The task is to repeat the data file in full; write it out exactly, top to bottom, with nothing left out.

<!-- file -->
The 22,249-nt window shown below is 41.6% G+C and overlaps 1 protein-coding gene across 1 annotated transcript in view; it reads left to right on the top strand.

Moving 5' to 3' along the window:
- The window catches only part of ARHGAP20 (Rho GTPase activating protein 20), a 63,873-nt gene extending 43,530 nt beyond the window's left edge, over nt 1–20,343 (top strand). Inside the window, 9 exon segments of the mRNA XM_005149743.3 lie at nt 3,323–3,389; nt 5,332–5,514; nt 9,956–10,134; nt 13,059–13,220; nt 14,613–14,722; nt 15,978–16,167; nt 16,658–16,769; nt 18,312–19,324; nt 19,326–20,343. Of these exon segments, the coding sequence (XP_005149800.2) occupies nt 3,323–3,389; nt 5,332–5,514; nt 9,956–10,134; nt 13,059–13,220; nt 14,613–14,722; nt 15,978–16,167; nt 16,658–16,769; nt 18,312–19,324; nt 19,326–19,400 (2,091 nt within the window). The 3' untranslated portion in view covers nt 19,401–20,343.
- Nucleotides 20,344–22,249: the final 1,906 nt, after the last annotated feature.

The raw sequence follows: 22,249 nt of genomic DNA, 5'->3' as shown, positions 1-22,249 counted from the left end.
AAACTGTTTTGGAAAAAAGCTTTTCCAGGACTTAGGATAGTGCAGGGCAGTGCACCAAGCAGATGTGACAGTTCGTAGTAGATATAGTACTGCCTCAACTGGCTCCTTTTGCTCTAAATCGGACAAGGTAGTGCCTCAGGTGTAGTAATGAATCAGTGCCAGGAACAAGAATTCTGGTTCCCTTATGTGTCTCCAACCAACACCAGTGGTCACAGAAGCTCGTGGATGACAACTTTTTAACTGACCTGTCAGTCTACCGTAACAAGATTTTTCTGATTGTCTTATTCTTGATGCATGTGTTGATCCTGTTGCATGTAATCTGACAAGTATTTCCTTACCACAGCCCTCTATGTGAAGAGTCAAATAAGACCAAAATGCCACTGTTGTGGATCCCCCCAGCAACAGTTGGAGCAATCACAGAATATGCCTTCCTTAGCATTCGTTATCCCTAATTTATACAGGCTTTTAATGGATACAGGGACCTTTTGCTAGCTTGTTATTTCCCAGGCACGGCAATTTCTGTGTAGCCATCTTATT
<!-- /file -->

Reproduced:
The 22,249-nt window shown below is 41.6% G+C and overlaps 1 protein-coding gene across 1 annotated transcript in view; it reads left to right on the top strand.

Moving 5' to 3' along the window:
- The window catches only part of ARHGAP20 (Rho GTPase activating protein 20), a 63,873-nt gene extending 43,530 nt beyond the window's left edge, over nt 1–20,343 (top strand). Inside the window, 9 exon segments of the mRNA XM_005149743.3 lie at nt 3,323–3,389; nt 5,332–5,514; nt 9,956–10,134; nt 13,059–13,220; nt 14,613–14,722; nt 15,978–16,167; nt 16,658–16,769; nt 18,312–19,324; nt 19,326–20,343. Of these exon segments, the coding sequence (XP_005149800.2) occupies nt 3,323–3,389; nt 5,332–5,514; nt 9,956–10,134; nt 13,059–13,220; nt 14,613–14,722; nt 15,978–16,167; nt 16,658–16,769; nt 18,312–19,324; nt 19,326–19,400 (2,091 nt within the window). The 3' untranslated portion in view covers nt 19,401–20,343.
- Nucleotides 20,344–22,249: the final 1,906 nt, after the last annotated feature.

The raw sequence follows: 22,249 nt of genomic DNA, 5'->3' as shown, positions 1-22,249 counted from the left end.
AAACTGTTTTGGAAAAAAGCTTTTCCAGGACTTAGGATAGTGCAGGGCAGTGCACCAAGCAGATGTGACAGTTCGTAGTAGATATAGTACTGCCTCAACTGGCTCCTTTTGCTCTAAATCGGACAAGGTAGTGCCTCAGGTGTAGTAATGAATCAGTGCCAGGAACAAGAATTCTGGTTCCCTTATGTGTCTCCAACCAACACCAGTGGTCACAGAAGCTCGTGGATGACAACTTTTTAACTGACCTGTCAGTCTACCGTAACAAGATTTTTCTGATTGTCTTATTCTTGATGCATGTGTTGATCCTGTTGCATGTAATCTGACAAGTATTTCCTTACCACAGCCCTCTATGTGAAGAGTCAAATAAGACCAAAATGCCACTGTTGTGGATCCCCCCAGCAACAGTTGGAGCAATCACAGAATATGCCTTCCTTAGCATTCGTTATCCCTAATTTATACAGGCTTTTAATGGATACAGGGACCTTTTGCTAGCTTGTTATTTCCCAGGCACGGCAATTTCTGTGTAGCCATCTTATT